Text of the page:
MONTREAL — Coach Marc Trestman plans to return to Montreal next season and so does quarterback Anthony Calvillo, so there is no reason to expect that the Alouettes won’t be contending for a second straight Grey Cup.
Very few changes are anticipated for a club that went a team-record 15-3 in the regular season and then pulled off an unlikely, last-play 28-27 victory over the Saskatchewan Roughriders in the Grey Cup game last Sunday.
The win snapped a four-game losing streak in Grey Cup games since 2003, but the fact that the Alouettes have been to the CFL championship game seven times since 2000, winning twice, speaks to their ability to produce contending teams year after year.
The 37-year-old Calvillo, named the CFL’s outstanding player for a second straight season, told reporters Tuesday he will be back in 2010.
Centre Bryan Chiu, an Alouette since 1997, and slotback Ben Cahoon, who joined a year later, both said they would decide over the off-season whether to return next year.
But losing any one player would not likely set the team back as much as it would if they lost Trestman, the earnest second-year coach whose innovative offensive schemes and detailed mental and physical planning were a large part of the team’s success.
There have been reports that some NFL clubs — Buffalo and Oakland are sometimes mentioned — are interested in giving him the chance to be an NFL head coach.
He spent nearly three decades as a quarterbacks coach and offensive co-ordinator before heading north to join the Alouettes in 2008.
“I plan on coming back next year,” Trestman said Tuesday as the Alouettes gathered at Olympic Stadium to digest their championship. “When your team has success and you’re the head coach, rumours are going to go out and people are going to blog.
“Right now, there’s nothing in my mind other than enjoying this moment with my players.”
Trestman is under contract for next season, but anything can happen in pro sports and plans can change.
Or, as he put it:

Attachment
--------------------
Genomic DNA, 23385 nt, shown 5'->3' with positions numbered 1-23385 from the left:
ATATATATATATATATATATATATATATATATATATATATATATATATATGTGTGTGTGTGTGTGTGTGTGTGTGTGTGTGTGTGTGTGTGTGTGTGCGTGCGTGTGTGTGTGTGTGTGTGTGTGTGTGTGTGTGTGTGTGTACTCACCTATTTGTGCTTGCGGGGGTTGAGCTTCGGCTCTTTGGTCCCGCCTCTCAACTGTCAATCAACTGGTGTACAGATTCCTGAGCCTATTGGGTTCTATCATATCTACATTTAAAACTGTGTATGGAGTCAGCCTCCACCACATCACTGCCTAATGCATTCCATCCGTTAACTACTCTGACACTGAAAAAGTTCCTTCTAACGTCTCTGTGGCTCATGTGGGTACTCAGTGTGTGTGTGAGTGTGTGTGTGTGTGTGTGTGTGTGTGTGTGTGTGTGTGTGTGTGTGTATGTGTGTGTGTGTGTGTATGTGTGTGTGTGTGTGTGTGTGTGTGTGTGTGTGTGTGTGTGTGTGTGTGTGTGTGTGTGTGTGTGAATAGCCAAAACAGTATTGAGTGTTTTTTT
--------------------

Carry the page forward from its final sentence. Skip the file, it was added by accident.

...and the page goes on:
“I can see myself being here. I can’t speak for the future. I have no crystal ball. I love what I’m doing. I have a great owner (Robert Wetenhall), a great president (Larry Smith), a great general manager (Jim Popp) who saw something in me no one else has seen in the 30 years I’ve been in the business, and I appreciate and respect him.”
Today, he plans to be with his players and coaches as the team is given a parade down Ste-Catherine Street to celebrate its sixth Grey Cup.
On Friday, he’ll head home to rejoin his wife and two daughters, who spend the season away from him at their home in Raleigh, N.C.
Popp’s ability to find talent is the main reason the Alouettes are 164-87-1 since rejoining the CFL after a 10-year hiatus in 1996.
He was there from Day 1, and their only season with a losing record was in 2007 when he served as head coach during a rebuilding year and went 8-10.
The next season, Trestman was hired.
“The talent (Popp) brings in is unparalleled in this league,” said Chiu. “When we have injuries, guys are ready to step in and go.
“People want to be here. There are a lot of guys on this team who could go elsewhere for a lot more money but don’t because of the environment we’ve created here, the success we’ve had, and how everyone’s embraced us here. Everyone wants that shot to be a champion. Everyone knows we’ll be contenders every year.”
The Alouettes lost a Grey Cup in 2000 with Charlie Taaffe as coach, won in 2002 but then lost against in 2003, 2005 and 2006 under Don Matthews.
Trestman lost a Grey Cup game at home to Calgary last season, and got his title thanks largely to a too many men on the field call against Saskatchewan on the next-to-last play on Sunday, although the Alouettes outscored the Riders 25-10 in the second half.
It was a relief for Chiu, who wonders how devastating it would have been to fall to 1-6 in Grey Cups in the decade.
The task is to win another, although it may be tougher with the Hamilton Tiger-Cats emerging as a contender in the East Division.
“It can be maintained if guys continue the things that led to our success, which is remaining humble, hard working and keeping egos in check,” said Cahoon, who credits Trestman with instilling those values. ”There was a phenomenal unity in the locker-room.
“Coach Trestman hypnotized or brainwashed us enough that we fell in line and bought what he was selling. He transformed guys in this locker-room — from selfish, undisciplined guys to team guys who were in it for the greater good instead of their own personal glory. It’s got to be the toughest thing in coaching to do. I’ve never seen that done to the extent it was in this locker-room. And that’s the reason we had as much success as we did.”
Trestman pointed out that repeat champions are a rarity in the CFL. It hasn’t been done since Toronto won in 1996 and 1997.
”If anyone thinks past performance is an indication of future success, they should look at history,”’ he said. “It’s very difficult, but that doesn’t mean it can’t be done and that it won’t be the collective goal.”